Each element and attribute in the XML data is given a unique identi er A tuple inserted in the nodes relation for each element and attribute with its identi er (id), its type (attribute or element), the name of the element or attribute (label), and the text value of the element or attribute (value) The relation child is used to record the parent element of each element and attribute If order information of elements and attributes must be preserved, an extra attribute position can be added to the child relation to indicate the relative position of the child among the children of the parent As an exercise, you can represent the XML data of Figure 101 by using this technique This representation has the advantage that all XML information can be represented directly in relational form, and many XML queries can be translated into relational queries and executed inside the database system However, it has the drawback that each element gets broken up into many pieces, and a large number of joins are required to reassemble elements Map to relations In this approach, XML elements whose schema is known are mapped to relations and attributes Elements whose schema is unknown are stored as strings, or as a tree representation A relation is created for each element type whose schema is known All attributes of these elements are stored as attributes of the relation All subelements that occur at most once inside these element (as speci ed in the DTD) can also be represented as attributes of the relation; if the subelement can contain only text, the attribute stores the text value Otherwise, the relation corresponding to the subelement stores the contents of the subelement, along with an identi er for the parent type and the attribute stores the identi er of the subelement If the subelement has further nested subelements, the same procedure is applied to the subelement If a subelement can occur multiple times in an element, the map-to-relations approach stores the contents of the subelements in the relation corresponding to the subelement It gives both parent and subelement unique identi ers, and creates a separate relation, similar to the child relation we saw earlier in the tree representation, to identify which subelement occurs under which parent Note that when we apply this appoach to the DTD of the data in Figure 101, we get back the original relational schema that we have used in earlier chapters The bibliographical notes provide references to such hybrid approaches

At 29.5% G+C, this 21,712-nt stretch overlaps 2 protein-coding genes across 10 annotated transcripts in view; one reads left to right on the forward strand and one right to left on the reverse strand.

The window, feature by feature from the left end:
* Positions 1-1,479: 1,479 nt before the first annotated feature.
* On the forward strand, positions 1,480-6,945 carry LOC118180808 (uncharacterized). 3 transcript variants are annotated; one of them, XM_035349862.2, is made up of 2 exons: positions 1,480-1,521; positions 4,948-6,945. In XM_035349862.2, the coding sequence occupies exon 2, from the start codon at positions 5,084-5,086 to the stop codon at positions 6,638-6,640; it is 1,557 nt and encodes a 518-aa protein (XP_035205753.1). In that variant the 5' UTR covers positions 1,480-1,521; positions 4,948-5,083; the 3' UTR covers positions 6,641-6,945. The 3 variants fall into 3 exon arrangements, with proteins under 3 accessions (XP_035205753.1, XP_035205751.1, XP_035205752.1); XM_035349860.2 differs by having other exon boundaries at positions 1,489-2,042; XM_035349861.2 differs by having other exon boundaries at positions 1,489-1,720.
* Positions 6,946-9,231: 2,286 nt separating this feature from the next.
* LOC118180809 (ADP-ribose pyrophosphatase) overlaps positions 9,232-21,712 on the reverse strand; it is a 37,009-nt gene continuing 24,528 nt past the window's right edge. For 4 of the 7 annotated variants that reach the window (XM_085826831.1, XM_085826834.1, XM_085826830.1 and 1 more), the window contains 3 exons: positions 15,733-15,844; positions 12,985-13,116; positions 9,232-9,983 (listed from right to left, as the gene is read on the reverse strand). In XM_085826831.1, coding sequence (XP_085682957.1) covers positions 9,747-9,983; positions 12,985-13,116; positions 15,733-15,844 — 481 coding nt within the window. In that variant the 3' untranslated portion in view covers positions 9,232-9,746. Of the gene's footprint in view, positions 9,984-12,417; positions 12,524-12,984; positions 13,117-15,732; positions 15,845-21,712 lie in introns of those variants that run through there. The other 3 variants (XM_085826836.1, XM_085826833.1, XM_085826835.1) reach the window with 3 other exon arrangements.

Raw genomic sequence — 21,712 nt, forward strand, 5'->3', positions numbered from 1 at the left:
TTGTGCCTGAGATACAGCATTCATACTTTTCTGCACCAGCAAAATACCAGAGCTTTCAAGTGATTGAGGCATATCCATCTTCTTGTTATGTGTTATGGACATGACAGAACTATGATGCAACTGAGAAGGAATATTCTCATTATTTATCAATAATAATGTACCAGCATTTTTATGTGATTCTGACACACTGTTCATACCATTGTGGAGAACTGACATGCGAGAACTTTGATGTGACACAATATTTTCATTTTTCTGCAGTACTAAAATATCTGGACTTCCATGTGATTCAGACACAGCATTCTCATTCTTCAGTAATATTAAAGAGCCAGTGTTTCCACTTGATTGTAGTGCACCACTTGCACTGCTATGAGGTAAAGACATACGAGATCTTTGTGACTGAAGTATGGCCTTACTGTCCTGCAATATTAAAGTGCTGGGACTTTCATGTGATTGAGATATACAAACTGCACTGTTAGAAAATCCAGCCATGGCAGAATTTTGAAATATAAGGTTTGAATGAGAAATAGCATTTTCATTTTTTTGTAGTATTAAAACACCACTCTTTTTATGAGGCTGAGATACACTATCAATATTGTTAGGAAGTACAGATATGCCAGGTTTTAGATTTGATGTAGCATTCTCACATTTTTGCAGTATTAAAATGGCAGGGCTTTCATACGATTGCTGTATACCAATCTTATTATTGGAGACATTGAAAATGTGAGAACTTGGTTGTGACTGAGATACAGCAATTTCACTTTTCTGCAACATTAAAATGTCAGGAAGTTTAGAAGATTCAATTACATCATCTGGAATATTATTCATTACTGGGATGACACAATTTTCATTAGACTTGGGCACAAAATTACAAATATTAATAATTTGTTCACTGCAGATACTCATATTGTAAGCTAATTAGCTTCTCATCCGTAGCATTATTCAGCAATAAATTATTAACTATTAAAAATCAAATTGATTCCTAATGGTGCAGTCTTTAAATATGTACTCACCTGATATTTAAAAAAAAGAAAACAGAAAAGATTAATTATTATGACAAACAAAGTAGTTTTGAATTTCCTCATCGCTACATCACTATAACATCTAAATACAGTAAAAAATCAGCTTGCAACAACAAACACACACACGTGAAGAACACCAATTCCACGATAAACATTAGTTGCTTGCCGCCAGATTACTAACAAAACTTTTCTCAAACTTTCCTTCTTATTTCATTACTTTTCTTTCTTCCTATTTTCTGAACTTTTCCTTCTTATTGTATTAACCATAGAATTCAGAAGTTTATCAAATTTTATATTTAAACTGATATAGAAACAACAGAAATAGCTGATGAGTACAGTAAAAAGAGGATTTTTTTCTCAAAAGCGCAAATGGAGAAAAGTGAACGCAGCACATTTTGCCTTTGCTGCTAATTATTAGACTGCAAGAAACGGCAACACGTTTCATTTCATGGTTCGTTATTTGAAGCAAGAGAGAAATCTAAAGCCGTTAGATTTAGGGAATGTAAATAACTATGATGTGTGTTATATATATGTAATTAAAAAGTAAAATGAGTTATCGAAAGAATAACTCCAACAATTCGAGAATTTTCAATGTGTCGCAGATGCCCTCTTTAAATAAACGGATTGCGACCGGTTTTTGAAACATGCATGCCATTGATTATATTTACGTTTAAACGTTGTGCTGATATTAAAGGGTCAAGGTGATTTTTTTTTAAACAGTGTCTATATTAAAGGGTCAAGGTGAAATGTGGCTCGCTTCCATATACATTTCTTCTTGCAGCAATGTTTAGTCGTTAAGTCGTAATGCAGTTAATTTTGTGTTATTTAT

Copyright © OnBarcode.com . All rights reserved.